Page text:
Lockheed, Pentagon Strike Deal for 32 F-35 Jets; David Venlet Comments

U.S. Air Force photo

Lockheed Martin (NYSE: LMT) will supply the Defense Department with 32 more F-35 fighter jets under an agreement the two sides have made in principle, American Forces Press Service reports.

Vice Adm. David Venlet

Claudette Roulo writes the 32 planes represent the Joint Strike Fighter program’s fifth batch, which the company began producing in December 2011 under an undefinitized contract action.

Pentagon Press Secretary George Little said the financial terms of the deal will be released once contracts are signed, according to AFPS.

Navy Vice Adm. David Venlet, F-35 program executive officer, said the new agreement covers the costs of manufacturing support equipment, flight test instrumentation and additional mission equipment, Roulo writes.

Air Force Maj. Gen. Christopher Bogdan is slated to succeed Venlet as head of the F-35 program as part of a leadership shuffle in the government (click over to our sister site ExecutiveGov for more coverage).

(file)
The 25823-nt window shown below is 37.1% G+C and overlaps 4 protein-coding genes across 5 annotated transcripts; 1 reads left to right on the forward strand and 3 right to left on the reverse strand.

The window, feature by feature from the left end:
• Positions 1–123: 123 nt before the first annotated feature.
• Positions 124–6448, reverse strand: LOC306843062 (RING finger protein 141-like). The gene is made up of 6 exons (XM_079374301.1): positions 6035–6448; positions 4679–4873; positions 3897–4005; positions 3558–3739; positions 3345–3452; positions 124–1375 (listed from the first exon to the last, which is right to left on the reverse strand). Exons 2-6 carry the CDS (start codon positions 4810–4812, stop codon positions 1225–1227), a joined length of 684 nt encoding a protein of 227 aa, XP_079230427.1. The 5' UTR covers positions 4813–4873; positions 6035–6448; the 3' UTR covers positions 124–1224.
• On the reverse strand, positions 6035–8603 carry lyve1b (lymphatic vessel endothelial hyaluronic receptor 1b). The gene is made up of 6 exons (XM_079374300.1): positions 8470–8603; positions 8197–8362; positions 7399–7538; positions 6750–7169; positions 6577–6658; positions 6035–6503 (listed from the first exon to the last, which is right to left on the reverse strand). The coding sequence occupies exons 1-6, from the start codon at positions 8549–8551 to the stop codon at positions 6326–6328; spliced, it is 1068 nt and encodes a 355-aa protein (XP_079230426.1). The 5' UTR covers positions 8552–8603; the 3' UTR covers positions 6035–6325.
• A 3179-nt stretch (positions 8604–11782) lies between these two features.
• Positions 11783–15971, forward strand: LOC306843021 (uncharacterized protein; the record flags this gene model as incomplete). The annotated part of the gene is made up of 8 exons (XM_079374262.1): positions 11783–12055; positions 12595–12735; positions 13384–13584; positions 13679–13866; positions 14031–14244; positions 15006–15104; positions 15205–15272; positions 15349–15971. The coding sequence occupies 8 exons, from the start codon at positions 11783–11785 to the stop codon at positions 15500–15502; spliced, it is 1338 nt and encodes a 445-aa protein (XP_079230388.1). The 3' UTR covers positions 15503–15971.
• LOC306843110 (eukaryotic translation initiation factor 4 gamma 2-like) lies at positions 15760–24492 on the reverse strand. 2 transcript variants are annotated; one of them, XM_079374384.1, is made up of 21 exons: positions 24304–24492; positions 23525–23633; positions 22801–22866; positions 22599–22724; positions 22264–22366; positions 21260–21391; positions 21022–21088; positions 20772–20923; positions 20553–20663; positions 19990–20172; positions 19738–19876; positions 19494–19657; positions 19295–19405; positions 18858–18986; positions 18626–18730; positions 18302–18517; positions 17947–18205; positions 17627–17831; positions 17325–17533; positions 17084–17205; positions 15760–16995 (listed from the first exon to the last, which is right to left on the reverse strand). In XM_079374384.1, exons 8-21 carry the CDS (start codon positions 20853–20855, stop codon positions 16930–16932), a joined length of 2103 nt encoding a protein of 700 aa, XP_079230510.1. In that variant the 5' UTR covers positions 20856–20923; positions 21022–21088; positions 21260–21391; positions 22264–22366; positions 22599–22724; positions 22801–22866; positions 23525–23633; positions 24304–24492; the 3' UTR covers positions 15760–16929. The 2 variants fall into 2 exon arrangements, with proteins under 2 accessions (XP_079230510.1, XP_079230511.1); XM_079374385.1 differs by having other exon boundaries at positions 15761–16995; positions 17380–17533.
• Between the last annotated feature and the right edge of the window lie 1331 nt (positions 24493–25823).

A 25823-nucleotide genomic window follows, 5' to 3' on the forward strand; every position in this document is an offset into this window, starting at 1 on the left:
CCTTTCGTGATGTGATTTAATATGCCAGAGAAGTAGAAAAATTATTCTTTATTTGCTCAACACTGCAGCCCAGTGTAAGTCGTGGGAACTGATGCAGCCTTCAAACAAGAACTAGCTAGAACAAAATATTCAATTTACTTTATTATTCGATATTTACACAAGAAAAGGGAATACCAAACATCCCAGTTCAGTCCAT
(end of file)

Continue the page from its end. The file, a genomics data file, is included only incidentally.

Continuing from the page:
This new deal includes 22 F-35A conventional takeoff and landing variants for the Air Force, three F-35B short takeoff and landing variants for the Marine Corps and seven F-35C carrier variants for the Navy.

Nations listed as either a partner or participant in the F-35 development program include the U.K., Italy, the Netherlands, Australia, Canada, Denmark, Norway, Turkey, Israel and Singapore.

Japan ordered four jets in July for nearly $756.53 million and could buy nearly $10 billion worth of jets via a foreign military sale.

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